Getting to Mount / Washington without a mudder vehicle or dirtbike?

TommyP

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Mar 30, 2022
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I was trying to follow the Tuckerton stage road using Barbara Solem’s guide, and got a few miles past Penn Swamp on Quaker Bridge Road before a deep rutted mud hole lined with logs and torn up fabric (possibly used for traction by someone else) made me turn back. I made it to Washington Turnpike on Penn Swamp Road without trouble, and helped someone in a Hyundai SUV get through the mud-rutted path around a flooded out portion nearly at the end by the Pike. My Outback does well, but it’s not a lifted offroad truck. I know its limitations, and I measured flood-outs with a hiking pole to test depth and if the ground was soft or solid beneath it. The spots I turned back at were over 10” deep and soft bottom, so bad news for me with only 10” clearance and hybrid tires (not knobby). It was fun trying. I turned around on the Pike and tried going up Mount Road and got another few miles before the paths AROUND the flooded out road were also flooded, soft, and deep. (See photos. First is from Penn Swamp on Quaker Bridge rd, second is from Wash Turnpike on Mount Road)
By then I was hungry and tired and a little disoriented as I had no signal on either Verizon or T-mobile and my iPad was not loading the offline map well.
I am going to try reaching it from Washington-Quaker road from the Washington Turnpike side next time. I thought I had taken it, but I took Mount Road by mistake. Which turns into “Devious Mount Road” and I learned why.
Has anyone driven it recently? I don’t mind walking, but without good spots to pull off the trail I don’t want to park and block it for anyone with a more capable vehicle.
 

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TommyP

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Mar 30, 2022
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Thanks all. I need to get a set of paper maps so I’m not stuck when my signal is bad. Which would you recommend? Not expecting the detail of Boyds on paper but I’d feel better having it. If I’d taken Washington-Quaker instead of Mount Road I probably would’ve gotten there.
 

bobpbx

Piney
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Oct 25, 2002
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Pines; Bamber area
Thanks all. I need to get a set of paper maps so I’m not stuck when my signal is bad. Which would you recommend? Not expecting the detail of Boyds on paper but I’d feel better having it. If I’d taken Washington-Quaker instead of Mount Road I probably would’ve gotten there.
Don't you have a smart phone? On that, use google map in aerial view. It will tell you exactly where you are unless you have bad service.

Edit: I just realized you said "when my signal is bad". When you are lost, and your signal is bad, walk or drive the roads (dont' leave the roads!) until you have a signal, then you can see where you are.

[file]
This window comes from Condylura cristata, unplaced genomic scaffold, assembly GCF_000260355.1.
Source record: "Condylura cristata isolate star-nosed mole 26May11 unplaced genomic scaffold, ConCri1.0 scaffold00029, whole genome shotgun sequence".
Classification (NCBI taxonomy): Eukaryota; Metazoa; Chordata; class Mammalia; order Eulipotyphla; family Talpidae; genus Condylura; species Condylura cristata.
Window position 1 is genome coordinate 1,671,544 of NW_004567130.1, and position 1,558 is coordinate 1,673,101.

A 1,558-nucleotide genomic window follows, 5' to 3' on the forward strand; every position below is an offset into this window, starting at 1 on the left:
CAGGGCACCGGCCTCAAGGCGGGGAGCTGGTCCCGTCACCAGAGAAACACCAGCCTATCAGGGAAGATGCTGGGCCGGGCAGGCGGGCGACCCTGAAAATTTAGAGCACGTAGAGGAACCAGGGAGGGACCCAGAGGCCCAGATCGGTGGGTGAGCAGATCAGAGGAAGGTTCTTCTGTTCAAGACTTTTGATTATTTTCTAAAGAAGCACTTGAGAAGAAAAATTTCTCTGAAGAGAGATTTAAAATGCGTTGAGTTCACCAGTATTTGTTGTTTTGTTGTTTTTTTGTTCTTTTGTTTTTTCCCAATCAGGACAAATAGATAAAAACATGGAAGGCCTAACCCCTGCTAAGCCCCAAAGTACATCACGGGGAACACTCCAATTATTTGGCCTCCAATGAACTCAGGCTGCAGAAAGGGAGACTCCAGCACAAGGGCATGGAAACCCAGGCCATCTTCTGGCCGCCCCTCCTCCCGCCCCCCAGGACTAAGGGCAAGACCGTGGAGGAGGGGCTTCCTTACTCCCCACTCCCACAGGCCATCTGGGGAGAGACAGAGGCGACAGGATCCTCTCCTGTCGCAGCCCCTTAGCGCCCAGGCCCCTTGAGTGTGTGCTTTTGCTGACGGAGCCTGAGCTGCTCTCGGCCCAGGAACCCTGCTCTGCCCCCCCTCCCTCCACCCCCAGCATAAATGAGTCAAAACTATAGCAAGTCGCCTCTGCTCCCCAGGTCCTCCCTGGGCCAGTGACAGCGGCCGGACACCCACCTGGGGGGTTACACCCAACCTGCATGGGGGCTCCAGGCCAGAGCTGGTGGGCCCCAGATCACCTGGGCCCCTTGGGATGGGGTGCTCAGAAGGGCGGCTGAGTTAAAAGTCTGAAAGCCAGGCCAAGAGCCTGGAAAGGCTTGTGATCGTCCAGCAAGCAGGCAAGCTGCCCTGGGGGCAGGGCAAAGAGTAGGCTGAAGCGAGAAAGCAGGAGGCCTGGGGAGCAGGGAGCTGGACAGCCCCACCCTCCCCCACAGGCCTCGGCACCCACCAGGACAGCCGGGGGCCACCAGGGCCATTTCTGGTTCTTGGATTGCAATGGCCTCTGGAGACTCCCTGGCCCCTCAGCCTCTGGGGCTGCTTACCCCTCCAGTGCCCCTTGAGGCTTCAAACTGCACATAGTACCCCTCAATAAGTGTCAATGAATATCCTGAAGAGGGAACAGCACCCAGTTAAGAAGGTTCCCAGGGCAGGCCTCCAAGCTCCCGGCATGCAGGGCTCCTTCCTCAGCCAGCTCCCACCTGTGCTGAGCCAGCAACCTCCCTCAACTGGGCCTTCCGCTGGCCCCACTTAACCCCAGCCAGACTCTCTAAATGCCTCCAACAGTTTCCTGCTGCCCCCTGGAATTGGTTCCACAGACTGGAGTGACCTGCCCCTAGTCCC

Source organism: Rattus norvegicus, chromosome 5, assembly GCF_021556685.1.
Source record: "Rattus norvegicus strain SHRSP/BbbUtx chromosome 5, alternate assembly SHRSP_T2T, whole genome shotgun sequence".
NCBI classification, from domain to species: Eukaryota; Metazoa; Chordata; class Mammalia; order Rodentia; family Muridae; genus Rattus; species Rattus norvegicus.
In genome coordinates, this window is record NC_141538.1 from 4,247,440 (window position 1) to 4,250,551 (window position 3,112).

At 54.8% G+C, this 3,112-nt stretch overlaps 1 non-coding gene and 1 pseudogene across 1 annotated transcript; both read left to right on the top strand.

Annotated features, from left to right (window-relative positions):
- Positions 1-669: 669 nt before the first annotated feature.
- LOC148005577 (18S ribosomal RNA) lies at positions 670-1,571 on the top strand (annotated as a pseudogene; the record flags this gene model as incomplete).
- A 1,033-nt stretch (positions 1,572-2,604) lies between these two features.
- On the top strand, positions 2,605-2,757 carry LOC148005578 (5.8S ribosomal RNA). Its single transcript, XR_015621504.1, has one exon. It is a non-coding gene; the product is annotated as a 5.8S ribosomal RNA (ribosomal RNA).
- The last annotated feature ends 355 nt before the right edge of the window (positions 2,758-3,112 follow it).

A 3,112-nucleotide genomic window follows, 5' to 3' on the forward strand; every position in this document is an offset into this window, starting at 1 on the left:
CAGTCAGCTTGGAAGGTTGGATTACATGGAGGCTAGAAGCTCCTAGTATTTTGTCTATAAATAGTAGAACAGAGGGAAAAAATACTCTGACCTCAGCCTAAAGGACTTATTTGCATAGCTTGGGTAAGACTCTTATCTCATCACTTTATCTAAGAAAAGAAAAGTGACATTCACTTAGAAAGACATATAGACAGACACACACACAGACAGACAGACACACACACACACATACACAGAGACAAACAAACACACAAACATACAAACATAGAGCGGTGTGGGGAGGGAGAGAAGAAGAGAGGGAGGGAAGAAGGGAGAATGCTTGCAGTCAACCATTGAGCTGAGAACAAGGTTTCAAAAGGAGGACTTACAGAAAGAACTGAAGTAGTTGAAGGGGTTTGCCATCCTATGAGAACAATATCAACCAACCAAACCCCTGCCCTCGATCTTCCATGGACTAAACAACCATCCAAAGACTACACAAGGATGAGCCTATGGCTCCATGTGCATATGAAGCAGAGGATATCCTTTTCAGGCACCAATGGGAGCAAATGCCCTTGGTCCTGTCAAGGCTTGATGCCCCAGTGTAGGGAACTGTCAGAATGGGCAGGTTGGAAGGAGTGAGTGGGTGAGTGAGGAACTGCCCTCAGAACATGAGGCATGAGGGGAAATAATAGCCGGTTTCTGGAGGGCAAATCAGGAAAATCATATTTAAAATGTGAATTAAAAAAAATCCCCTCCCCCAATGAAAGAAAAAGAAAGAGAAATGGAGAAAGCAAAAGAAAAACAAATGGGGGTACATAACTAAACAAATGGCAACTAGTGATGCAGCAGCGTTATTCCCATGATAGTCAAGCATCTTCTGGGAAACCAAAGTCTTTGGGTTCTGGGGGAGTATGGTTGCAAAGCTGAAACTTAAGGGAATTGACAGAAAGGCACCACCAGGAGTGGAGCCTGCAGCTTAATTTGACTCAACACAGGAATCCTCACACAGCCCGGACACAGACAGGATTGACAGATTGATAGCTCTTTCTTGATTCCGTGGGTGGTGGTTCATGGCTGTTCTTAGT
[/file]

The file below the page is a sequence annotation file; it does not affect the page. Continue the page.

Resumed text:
TommyP

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I was annoyed that the TomTom built into the car had no detail or road names. I didn't even want their Navigation, but I use it because it's there and doesn't rely on cellular. (TIme to break out the Garmin Nuvi...) I had no bars T-Mobile and one Verizon, and the "offline maps" on the iPad -- which worked fine a week ago -- decided to not work. I was fine, I just took Mount Rd from Washington pike when I wanted to take Washington-Quaker Bridge Rd. It was fun driving it though, and I met some nice people, so no complaints. I am ordering paper maps anyway because as a unix admin I am waiting for all our computers to shut down forever :)
 

martink

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Apr 5, 2009
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In the Google Maps app you can download offline maps for any area. I just went into airplane mode to see if it also does satellite view and seems to—most of the pine barrens were working but areas further out toward Delaware (which I haven’t downloaded) were fuzzy.
 
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Boyd

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I carried paper USGS topo maps with me until I got a GPS sometime around 1998. I'm talking about the "classic" 1:24,000 scale topo's which are also called 7.5 minute topo maps. USGS discontinued these around 2000 and most of them saw very little revision for 30 years before then, so you won't see anything recent. But many people still consider them the "gold standard". I used the final version of these in my 1999 in the Pines map. But you can download scans of the original paper maps directly from the USGS here. Just look for the newest version of each map and note that you want the "HTMC "(Historic Topo Map Collection) and NOT the new "US Topo" which is completely different.


So, in this example, the 1997 1:24000 Jenkins Quadrangle would be what you want. You could print hardcopy or just save the JPEG file on your phone and view it like a photo

Screen Shot 2022-04-17 at 12.29.49 PM.png